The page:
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- 9 of the Best Wine and Cheese Pairings Ever
- What to Pair with Refreshing, Versatile Sparkling Wines
- What to Pair with Lively, Citrusy, Light-Bodied Whites
- What to Pair with Structured, Rich, Full-Bodied Reds
What wine should you drink with latkes? The classical answer is Champagne, and for a number of very good reasons. It has plenty of acid to cut through oil, the bubbles cleanse your palate and as star sommelier Rajat Parr notes in his book, Secrets of the Sommeliers, fried foods and sparkling wines echo each other in texture: The wine's abrasive bubbles feel similar to the crackly crispness of the food, creating a satisfying effect that's hard to beat. Our research (a.k.a. the F&W Digital Team's first annual Latke Pairing Party) for the most part bore this out. But we did discover the optimal sparklers for creamy versus sweet toppings, as well as an incredibly delicious, non-sparkling match for salty, fishy toppings like smoked salmon and caviar. Here, the best wines to pair with latkes according to your preferred accoutrements.
The wine that paired best with crème fraîche and sour cream was also the top performer overall. The 2009 Woodenhead Naturale from Sonoma's Russian River Valley is a fruity, high-acid sparkling wine whose crisp dryness made it delicious with the richest latke toppings. This is a tough bottle to find, but a similarly dry and delicious California sparkling wine to try would be Schramsberg's 2009 Blanc de Noirs. This might also be a good moment for a Champagne in the trendy, somewhat contentious non-dosé (no-sugar-added) style. Tarlant's Zero Brut Nature bottling is well-regarded.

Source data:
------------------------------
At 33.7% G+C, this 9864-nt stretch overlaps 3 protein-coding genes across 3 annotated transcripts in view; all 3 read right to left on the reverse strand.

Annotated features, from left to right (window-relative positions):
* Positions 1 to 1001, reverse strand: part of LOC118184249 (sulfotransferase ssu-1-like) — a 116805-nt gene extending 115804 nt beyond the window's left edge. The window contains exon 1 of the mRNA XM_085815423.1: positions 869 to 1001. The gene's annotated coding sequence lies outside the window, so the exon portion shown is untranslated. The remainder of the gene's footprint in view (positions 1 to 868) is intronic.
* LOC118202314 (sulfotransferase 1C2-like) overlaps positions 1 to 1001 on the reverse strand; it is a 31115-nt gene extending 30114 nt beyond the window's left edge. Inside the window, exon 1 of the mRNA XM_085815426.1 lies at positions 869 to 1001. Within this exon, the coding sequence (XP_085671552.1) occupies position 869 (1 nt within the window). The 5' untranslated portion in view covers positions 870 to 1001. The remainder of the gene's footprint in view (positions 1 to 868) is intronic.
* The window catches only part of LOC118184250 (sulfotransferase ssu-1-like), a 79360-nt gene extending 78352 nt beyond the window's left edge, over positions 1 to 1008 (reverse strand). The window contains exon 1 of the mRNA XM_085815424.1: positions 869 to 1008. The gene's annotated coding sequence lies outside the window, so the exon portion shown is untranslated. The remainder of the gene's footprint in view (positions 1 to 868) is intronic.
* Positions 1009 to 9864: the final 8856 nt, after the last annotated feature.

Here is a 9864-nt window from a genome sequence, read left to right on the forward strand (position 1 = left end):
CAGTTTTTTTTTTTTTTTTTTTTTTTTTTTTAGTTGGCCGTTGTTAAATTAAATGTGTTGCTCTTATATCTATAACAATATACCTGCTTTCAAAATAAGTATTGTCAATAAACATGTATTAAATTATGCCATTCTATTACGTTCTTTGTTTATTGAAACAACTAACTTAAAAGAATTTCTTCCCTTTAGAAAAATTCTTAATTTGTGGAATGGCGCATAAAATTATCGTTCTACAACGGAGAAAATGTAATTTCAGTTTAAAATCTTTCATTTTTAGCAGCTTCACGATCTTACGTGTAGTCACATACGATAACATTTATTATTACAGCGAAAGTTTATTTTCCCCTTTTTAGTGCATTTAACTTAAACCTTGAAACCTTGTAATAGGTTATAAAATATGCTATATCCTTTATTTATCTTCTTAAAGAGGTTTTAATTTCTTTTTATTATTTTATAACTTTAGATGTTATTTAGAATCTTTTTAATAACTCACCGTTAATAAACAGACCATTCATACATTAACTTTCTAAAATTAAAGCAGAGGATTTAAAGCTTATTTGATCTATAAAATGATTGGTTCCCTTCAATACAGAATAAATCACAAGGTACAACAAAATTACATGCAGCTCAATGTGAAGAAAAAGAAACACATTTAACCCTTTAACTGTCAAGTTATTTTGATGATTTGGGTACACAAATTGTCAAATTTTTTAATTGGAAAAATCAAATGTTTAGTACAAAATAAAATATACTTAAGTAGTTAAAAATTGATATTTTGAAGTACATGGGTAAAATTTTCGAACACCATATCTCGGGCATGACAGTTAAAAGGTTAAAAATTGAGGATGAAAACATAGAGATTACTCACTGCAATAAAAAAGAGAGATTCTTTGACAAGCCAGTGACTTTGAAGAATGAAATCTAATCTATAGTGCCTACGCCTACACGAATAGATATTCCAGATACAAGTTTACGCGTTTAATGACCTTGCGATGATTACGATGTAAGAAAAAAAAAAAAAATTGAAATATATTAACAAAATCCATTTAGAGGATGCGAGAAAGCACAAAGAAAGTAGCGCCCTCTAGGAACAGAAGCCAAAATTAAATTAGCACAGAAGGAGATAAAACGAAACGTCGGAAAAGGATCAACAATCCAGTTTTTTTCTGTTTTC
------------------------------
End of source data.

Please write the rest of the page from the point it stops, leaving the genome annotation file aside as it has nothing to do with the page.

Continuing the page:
When smoked salmon and sturgeon caviar were added, a still white did best: François Pinon's 2010 Vouvray Trois Argilles. This is a demi-sec (semi-dry) wine made from the Chenin Blanc grape in France's Loire Valley, and its rich, waxy texture and lemon-zest sweetness were spectacular with the salty, oily fish. Other good Vouvrays should perform similarly. Look for the 2011 Marc Brédif or 2011 Domaine Huet Le Mont Demi-Sec.
Applesauce changed the game. Sweet foods have a tendency to make dry wines taste sour, and while the very fruity Woodenhead didn't suffer much, most other bottles on our table did (including a variety of still whites, ciders and even the Vouvray, which wasn't sweet enough in this instance). One selection that held its own was Mionetto's ubiquitous, tasty NV Prosecco. It made a case for Prosecco, which typically has higher sugar levels than most sparkling wines, as the easiest, cheapest great match for latkes. Another good bottling to try is the NV Riondo Spago Nero.